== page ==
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An area manager is a senior company employee who oversees operations within a particular geographic area. As with most positions, an area manager's salary depends in part on his or her academic and professional credentials. Furthermore, firms operating in many different industries employ people in these roles and the wages of a manager are directly impacted by the sector within which the individual works.
In some instances, area managers are individuals who have risen through the ranks of a company after starting in an entry-level role. Although, firms typically award pay increases to promoted employees, some firms impose internal caps that limit the amount that an employee's pay can be raised as the result of a job promotion. Significantly, many firms routinely increase salary levels for external applicants whenever the average cost of living rises or falls. Therefore, an area manager's salary may depend in part on whether the individual was an internal or an external applicant for the job.
Many businesses prefer to hire individuals who have completed college degree programs and people involved in area manager roles often have business administration or management degrees. Some firms pay higher wages to individuals who have also completed advanced degrees. Additionally, someone working for a medical firm may need to have both a medical related degree and a business diploma. People with impressive academic credentials are often paid more than their counterparts.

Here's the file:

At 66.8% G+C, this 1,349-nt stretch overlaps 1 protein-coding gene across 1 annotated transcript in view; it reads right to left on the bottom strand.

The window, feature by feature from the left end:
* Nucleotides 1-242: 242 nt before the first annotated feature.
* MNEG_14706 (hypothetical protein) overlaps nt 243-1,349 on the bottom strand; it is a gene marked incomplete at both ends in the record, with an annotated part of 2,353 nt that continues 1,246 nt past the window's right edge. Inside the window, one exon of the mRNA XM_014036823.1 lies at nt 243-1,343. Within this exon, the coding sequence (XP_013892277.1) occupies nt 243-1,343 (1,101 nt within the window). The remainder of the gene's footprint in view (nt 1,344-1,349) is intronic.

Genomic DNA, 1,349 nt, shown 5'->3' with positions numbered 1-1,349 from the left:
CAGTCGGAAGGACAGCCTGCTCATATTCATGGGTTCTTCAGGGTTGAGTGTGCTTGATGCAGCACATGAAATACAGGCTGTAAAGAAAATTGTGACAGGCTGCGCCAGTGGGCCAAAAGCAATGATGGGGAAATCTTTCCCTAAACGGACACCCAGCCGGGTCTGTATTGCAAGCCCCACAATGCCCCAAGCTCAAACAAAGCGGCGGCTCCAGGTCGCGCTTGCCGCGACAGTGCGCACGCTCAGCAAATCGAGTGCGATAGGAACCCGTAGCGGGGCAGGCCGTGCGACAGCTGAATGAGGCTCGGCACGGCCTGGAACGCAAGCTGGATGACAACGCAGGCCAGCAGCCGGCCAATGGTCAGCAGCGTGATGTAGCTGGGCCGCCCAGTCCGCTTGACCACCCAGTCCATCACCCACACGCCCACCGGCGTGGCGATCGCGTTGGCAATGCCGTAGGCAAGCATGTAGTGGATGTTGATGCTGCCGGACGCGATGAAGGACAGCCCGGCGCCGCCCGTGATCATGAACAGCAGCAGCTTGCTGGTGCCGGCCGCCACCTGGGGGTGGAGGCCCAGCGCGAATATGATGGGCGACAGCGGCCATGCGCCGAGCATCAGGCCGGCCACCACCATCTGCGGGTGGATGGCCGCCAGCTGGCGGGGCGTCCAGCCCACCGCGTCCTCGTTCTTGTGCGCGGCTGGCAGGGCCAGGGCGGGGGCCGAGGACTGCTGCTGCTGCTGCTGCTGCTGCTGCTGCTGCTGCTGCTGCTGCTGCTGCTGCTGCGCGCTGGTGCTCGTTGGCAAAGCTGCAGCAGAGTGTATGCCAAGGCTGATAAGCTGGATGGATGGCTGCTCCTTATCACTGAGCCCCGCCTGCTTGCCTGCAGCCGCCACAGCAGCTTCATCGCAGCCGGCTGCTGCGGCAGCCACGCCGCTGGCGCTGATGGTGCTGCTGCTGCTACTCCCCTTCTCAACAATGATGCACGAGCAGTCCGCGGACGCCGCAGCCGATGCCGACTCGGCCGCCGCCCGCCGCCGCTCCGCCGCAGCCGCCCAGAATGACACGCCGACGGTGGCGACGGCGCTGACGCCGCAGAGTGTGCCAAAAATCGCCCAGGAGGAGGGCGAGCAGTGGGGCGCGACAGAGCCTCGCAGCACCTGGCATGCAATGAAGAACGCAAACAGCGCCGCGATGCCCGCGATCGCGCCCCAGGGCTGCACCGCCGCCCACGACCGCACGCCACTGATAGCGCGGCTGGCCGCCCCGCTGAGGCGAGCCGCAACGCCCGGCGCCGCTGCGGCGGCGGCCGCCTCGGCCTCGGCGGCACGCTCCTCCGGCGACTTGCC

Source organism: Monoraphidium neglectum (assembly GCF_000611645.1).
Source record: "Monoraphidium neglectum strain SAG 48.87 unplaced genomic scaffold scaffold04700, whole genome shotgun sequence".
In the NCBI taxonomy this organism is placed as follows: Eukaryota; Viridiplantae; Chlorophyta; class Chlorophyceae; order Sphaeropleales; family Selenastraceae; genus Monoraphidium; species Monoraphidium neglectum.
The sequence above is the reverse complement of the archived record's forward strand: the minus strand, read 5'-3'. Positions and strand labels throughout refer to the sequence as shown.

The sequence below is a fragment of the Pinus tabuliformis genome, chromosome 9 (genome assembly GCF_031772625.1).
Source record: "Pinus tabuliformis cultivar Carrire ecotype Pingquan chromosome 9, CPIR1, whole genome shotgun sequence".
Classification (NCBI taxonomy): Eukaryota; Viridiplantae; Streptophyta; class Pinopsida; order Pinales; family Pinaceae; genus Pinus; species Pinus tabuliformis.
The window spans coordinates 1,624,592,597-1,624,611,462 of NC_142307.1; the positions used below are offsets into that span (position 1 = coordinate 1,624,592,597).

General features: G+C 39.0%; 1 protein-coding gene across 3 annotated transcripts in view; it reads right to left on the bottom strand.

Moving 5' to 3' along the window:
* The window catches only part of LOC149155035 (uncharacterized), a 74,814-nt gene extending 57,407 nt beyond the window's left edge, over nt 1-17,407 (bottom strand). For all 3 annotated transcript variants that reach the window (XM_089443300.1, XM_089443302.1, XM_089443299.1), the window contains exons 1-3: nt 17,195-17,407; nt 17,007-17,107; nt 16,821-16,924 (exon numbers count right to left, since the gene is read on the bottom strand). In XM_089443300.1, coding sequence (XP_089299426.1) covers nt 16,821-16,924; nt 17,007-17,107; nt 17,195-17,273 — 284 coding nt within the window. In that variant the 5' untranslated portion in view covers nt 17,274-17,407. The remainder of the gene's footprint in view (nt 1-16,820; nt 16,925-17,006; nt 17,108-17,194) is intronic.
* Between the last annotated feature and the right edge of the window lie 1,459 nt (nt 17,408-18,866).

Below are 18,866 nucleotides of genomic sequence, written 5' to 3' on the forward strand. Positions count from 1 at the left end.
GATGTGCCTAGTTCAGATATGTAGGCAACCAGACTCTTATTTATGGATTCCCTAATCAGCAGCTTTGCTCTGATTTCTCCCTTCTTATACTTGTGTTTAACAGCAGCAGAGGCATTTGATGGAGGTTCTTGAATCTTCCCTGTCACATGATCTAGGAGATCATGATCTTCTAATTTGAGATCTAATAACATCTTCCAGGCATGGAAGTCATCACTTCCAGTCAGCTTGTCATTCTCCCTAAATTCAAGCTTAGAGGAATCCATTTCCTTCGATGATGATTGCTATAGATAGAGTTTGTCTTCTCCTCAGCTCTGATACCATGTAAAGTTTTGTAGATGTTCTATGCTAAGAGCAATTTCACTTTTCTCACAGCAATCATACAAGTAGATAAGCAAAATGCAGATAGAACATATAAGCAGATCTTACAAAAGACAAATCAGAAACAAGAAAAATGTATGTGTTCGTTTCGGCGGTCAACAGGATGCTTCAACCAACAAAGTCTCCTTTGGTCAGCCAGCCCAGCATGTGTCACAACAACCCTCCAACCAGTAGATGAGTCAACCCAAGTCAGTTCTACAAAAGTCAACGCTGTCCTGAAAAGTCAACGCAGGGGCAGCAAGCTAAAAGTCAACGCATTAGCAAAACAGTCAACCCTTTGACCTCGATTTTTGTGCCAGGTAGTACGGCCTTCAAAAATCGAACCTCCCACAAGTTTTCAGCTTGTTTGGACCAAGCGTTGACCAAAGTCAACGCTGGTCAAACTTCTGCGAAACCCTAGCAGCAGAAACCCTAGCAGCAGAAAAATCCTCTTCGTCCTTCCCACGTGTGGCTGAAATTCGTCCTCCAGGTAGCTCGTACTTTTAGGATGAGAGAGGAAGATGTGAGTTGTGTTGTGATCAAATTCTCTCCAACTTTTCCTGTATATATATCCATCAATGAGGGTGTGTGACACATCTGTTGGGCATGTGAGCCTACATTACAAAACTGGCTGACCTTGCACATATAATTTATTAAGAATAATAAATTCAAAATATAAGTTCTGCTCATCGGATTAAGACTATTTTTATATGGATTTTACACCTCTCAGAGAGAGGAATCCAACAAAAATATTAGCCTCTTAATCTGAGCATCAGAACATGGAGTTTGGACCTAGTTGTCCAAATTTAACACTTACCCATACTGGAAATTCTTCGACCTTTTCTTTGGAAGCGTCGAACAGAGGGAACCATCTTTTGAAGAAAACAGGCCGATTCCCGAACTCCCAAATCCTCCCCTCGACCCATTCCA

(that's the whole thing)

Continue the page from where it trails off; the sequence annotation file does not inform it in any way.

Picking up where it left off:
Certain types of industries are by nature more complex than others. Someone working as an area manager at a scientific research firm may have had to spend many more years in college than someone who works in a similarly titled role for a retailer. Additionally, supply and demand can have an impact on an area manager's salary since companies are more likely to pay a premium to attract a manager if very few people within the local job market have the requisite skills to take on the specific job.
Area managers normally oversee people, processes and production although some firms divide these responsibilities between several people. Someone who oversee sales may receive part of their compensation in the form of commission in which case such an individual may have a lower base salary than someone else who is primarily concerned with operational issues. Another factor than can impact an area manager's salary is the size of the region that he or she presides over. Someone who manages multiple units and dozens of employees may be paid more than someone who only manages a few employees located within a small geographic area.